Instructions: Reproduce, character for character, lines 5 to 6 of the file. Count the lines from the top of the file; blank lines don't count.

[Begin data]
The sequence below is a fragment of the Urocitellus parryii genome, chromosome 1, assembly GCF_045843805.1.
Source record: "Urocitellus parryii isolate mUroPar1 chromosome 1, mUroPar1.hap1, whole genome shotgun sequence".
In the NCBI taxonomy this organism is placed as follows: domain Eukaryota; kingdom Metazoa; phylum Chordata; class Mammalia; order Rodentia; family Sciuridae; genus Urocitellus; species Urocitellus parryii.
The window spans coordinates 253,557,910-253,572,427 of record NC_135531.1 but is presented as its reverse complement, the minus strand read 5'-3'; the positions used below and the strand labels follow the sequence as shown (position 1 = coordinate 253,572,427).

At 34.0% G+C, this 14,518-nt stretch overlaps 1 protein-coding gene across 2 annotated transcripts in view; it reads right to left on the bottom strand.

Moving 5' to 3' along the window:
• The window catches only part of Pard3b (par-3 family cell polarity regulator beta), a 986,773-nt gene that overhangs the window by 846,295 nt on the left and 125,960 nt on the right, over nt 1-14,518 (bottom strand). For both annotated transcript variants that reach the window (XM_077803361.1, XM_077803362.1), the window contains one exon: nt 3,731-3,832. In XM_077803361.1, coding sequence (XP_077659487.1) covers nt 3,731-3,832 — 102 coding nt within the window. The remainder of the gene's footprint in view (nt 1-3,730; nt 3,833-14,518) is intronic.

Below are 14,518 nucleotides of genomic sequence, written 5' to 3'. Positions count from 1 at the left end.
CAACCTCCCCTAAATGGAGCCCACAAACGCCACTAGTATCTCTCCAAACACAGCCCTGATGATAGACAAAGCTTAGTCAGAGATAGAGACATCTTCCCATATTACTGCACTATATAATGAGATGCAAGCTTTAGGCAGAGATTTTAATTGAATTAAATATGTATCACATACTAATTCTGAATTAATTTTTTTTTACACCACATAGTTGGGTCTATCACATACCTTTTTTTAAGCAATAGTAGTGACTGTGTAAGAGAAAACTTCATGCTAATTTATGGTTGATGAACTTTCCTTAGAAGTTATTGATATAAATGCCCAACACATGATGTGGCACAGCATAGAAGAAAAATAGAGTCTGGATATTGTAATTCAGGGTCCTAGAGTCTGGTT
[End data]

At 34.0% G+C, this 14,518-nt stretch overlaps 1 protein-coding gene across 2 annotated transcripts in view; it reads right to left on the bottom strand.

Moving 5' to 3' along the window: